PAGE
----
As a child, Takashi "Halo" Hirose learned to swim in the canals of sugar cane plantations near his home in Hawaii.
Nicknamed “Halo” by his fellow swimmers as a child, Hirose, who died in 2002 at the age of 79, was a full-fledged celebrity in the late 1930s, author Julie Checkoway told NBC News.
Checkoway’s book, “The Three-Year Swim Club: The Untold Story of Maui’s Sugar Ditch Kids and Their Quest for Olympic Glory,” details the story of swimming coach Soichi Sakamoto and his proteges, a group that included Japanese-American swimming stars like Hirose and Keo Nakama.
Along with their coach, Hirose and Nakama would dazzle sports fans with their speed and pioneering swimming techniques, garnering glowing media coverage from papers across the United States and around the world. In August, Hirose will be memorialized in the International Swimming Hall of Fame.
“They were the most famous swimmers in the world,” Checkoway said. “Keo has already been in the Hall of Fame for a while [he was inducted in 1975], and it’s high time that Halo joined him.”
After Sakamoto first discovered Hirose and Nakama and the other largely Japanese-American members of what would become the training program known as the Three-Year Swim Club, he realized that, with proper training and discipline, his athletes could compete in the 1940 Tokyo Olympics, which at the time were three years away.
“Halo had been swimming in the irrigation ditches of the plantation, swimming against the current,” Checkoway explained, noting that Sakamoto had trained all of his students to swim against the current in order to build their strength and resistance.
When Hirose and Nakama — two of swim club’s strongest swimmers — began competing in swim meets throughout Hawaii and the mainland United States, they quickly became “overnight sensations,” Checkoway noted. After the men’s outdoor swimming nationals in Louisville in 1938, the 16-year-old Hirose was invited to go to Germany as a member of the All-American swim team and was part of the 400-meter freestyle relay team that went on to set a world record.
The 1940 games would be canceled due to World War II. Instead of preparing to compete, Hirose enlisted in the Navy after the United States entered the war. Hirose’s daughter, Sono Hirose Hulbert, said her father never talked about what might have been when it came to his Olympic career and rarely spoke of what life on the battlefield was like or his career as a swimmer at Ohio State, where he attended college on the G.I. Bill after the war.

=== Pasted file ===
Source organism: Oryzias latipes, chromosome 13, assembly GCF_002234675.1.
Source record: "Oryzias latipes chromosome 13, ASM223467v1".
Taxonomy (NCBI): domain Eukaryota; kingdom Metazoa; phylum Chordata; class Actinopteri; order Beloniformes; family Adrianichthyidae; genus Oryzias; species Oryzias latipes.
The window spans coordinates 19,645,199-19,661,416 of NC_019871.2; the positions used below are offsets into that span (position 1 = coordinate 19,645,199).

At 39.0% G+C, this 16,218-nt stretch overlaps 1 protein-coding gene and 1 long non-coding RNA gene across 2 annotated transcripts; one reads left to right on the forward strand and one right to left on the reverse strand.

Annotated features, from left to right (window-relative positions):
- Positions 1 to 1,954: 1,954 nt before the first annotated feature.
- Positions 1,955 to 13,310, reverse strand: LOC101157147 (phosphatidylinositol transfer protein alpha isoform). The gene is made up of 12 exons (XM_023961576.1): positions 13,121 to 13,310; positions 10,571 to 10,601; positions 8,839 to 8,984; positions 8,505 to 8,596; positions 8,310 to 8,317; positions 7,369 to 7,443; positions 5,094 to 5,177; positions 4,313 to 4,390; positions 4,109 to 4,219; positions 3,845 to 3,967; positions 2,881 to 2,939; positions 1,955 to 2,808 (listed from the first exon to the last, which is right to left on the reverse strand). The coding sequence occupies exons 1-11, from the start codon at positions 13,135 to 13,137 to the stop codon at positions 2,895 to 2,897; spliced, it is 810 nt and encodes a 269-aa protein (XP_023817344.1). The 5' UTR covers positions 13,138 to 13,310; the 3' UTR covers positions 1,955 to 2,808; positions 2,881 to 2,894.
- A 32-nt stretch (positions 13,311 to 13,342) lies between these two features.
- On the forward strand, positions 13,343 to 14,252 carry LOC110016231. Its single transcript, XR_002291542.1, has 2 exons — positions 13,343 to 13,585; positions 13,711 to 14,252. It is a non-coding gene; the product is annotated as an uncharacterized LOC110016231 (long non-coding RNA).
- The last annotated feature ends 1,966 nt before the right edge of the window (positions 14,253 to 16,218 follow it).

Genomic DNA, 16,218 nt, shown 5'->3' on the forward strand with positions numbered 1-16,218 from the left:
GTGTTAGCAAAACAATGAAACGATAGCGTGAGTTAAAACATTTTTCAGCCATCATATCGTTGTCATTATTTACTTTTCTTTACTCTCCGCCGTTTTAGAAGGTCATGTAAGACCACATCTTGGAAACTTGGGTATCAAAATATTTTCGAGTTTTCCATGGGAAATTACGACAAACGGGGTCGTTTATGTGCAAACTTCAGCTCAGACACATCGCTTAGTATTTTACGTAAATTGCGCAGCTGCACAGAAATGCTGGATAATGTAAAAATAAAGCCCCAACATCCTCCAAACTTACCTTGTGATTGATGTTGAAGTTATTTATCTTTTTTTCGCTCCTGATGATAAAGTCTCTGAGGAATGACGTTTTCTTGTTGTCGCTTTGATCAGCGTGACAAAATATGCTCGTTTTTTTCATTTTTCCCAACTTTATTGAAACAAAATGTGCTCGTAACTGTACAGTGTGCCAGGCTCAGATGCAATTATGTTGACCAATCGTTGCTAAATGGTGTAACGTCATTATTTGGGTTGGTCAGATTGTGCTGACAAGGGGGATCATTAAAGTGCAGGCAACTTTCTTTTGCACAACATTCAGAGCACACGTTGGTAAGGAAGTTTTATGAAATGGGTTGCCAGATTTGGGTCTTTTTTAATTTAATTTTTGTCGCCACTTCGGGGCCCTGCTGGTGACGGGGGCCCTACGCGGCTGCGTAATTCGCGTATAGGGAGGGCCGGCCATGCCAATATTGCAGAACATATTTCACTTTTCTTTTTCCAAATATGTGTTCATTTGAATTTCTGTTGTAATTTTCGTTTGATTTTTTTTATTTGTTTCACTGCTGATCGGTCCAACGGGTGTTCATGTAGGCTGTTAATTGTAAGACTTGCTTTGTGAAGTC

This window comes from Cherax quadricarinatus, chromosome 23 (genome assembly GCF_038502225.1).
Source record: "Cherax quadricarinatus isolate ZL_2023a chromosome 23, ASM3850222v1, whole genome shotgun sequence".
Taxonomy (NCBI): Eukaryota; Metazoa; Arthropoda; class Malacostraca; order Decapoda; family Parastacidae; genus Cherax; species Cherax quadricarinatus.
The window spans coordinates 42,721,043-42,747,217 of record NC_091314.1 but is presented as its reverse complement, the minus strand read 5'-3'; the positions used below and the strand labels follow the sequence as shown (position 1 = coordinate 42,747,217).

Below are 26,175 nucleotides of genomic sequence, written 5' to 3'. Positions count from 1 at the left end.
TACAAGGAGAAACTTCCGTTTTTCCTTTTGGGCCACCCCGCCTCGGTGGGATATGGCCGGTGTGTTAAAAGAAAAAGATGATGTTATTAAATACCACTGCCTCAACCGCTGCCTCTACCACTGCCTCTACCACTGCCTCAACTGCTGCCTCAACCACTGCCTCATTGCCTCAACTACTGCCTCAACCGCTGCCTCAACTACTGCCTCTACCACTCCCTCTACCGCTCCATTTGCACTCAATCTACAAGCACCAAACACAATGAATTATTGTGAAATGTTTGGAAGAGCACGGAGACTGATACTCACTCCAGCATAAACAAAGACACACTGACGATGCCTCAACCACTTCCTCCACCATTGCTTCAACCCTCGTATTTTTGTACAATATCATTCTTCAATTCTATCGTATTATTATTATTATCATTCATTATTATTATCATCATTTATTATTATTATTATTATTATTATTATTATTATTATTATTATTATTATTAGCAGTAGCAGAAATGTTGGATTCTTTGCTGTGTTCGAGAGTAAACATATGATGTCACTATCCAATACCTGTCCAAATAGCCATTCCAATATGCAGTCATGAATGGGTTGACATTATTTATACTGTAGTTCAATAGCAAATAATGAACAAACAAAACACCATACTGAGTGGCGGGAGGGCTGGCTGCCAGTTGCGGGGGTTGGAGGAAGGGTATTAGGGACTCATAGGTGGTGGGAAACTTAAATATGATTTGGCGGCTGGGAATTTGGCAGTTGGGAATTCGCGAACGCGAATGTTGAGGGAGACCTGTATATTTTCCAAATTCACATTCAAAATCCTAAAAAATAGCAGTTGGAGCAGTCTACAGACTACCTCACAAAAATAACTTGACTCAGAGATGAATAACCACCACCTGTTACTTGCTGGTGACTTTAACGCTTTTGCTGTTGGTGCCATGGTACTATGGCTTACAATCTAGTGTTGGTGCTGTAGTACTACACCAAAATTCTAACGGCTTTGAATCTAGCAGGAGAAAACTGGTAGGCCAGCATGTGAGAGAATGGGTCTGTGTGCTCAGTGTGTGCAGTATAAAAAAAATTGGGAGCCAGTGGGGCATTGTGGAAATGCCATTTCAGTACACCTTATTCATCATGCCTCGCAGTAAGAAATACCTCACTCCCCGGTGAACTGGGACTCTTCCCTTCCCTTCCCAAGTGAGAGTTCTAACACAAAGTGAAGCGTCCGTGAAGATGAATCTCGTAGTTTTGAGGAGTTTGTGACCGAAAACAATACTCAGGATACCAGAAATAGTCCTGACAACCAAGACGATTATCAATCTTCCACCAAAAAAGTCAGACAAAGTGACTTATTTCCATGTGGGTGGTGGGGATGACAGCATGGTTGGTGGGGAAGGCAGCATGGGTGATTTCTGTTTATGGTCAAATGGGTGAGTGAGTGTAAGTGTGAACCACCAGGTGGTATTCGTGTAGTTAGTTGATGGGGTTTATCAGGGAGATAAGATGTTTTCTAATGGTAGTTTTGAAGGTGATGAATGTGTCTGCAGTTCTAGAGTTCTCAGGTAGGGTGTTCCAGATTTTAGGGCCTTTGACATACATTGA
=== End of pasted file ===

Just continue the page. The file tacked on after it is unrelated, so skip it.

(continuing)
“We never really understood what he did. [Fellow swimmer from Hawaii] Bill Smith had a room full of trophies in his house, but my dad kept everything in a box,” Hirose Hulbert told NBC News. “It’s a strange thing, because he’s been a myth out here in Hawaii for generations, but he was just my dad to me.”
Hirose Hulbert added that while her father is rightly celebrated for his athletic career in his home state, she also wanted historians and fans to appreciate his career as a coach. “He left a huge legacy. He was a very different coach from the way he was coached by Coach [Sakamoto],” Hirose Hulbert recalled. “He realized that swimming is an individual sport, it’s just you against the clock. The kid who was the slowest could work their way to become the fastest.”
It was through his coaching and mentoring of future Hawaiian swimmers that fellow Hawaii Swimming Hall of Fame member Sonny Tanabe met Takashi Hirose as a teen.
“He gave back to the community,” Tanabe told NBC News, noting that he met Hirose for the first time as a 15-year-old preparing to represent the United States in the 1956 Summer Olympics. “He did want to talk to a lot of the younger swimmers to encourage them and to explain the finer points of swimming.”
Now in his 80s, Tanabe admits now that he did not fully grasp who Hirose was until much later. “I had never seen a swimming pool before that. When I first started swimming I didn’t know any of the great swimmers,” he said, noting that like Hirose, he grew up in the shadow of Hawaii’s sugar plantations and had not heard about Hirose’s and Nakama’s exploits in the pool until much later.
“It was eye opening,” he recalled. “He would help officiate all of the swimming meets in Hawaii and people would start saying ‘he did this’ and ‘he did that’ and they became idols and role models for all of the young swimmers.”
While Tanabe agreed that he did not often hear Hirose talk about what life was like serving during World War II, he said one anecdote stayed with him years later.
“I remember Halo telling me about his time in the military guarding a POW camp and this German guy [who was imprisoned] was calling his name,” he recalled. "And Halo said, ‘I think I know him.’ And he said it was a swimmer he swam against in Germany in 1938.”
Hirose’s biographer Checkoway confirmed this was one of his favorite war stories to tell, but cautioned that she was not able to confirm it happened or what the German swimmer’s name was. She added that she hoped as Americans begin to reassess the World War II era, more stories displaying the diversity of the Asian-American experience will emerge.
“The historical record is always incomplete. The Japanese-American story is a great story about immigrants whose children were really incredible contributors to the American experience,” she said. “If Americans at the time had rejected that, we would never have had Halo Hirose’s heroics in the pool or in the battlefield.”